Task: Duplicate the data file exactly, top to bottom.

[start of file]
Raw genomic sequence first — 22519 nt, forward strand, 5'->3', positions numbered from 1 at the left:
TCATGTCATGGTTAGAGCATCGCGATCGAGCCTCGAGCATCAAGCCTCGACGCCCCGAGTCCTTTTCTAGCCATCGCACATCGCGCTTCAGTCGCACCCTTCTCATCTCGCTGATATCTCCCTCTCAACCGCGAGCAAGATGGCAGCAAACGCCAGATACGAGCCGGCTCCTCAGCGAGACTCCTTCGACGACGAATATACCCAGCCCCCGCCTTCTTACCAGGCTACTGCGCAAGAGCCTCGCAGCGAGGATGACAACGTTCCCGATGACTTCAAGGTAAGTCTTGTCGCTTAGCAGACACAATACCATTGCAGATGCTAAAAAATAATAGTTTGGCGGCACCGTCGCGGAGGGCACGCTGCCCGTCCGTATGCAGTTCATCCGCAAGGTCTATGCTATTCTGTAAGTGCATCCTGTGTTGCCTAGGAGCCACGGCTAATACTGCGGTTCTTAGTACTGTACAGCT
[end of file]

Raw genomic sequence first — 22519 nt, forward strand, 5'->3', positions numbered from 1 at the left:
TCATGTCATGGTTAGAGCATCGCGATCGAGCCTCGAGCATCAAGCCTCGACGCCCCGAGTCCTTTTCTAGCCATCGCACATCGCGCTTCAGTCGCACCCTTCTCATCTCGCTGATATCTCCCTCTCAACCGCGAGCAAGATGGCAGCAAACGCCAGATACGAGCCGGCTCCTCAGCGAGACTCCTTCGACGACGAATATACCCAGCCCCCGCCTTCTTACCAGGCTACTGCGCAAGAGCCTCGCAGCGAGGATGACAACGTTCCCGATGACTTCAAGGTAAGTCTTGTCGCTTAGCAGACACAATACCATTGCAGATGCTAAAAAATAATAGTTTGGCGGCACCGTCGCGGAGGGCACGCTGCCCGTCCGTATGCAGTTCATCCGCAAGGTCTATGCTATTCTGTAAGTGCATCCTGTGTTGCCTAGGAGCCACGGCTAATACTGCGGTTCTTAGTACTGTACAGCT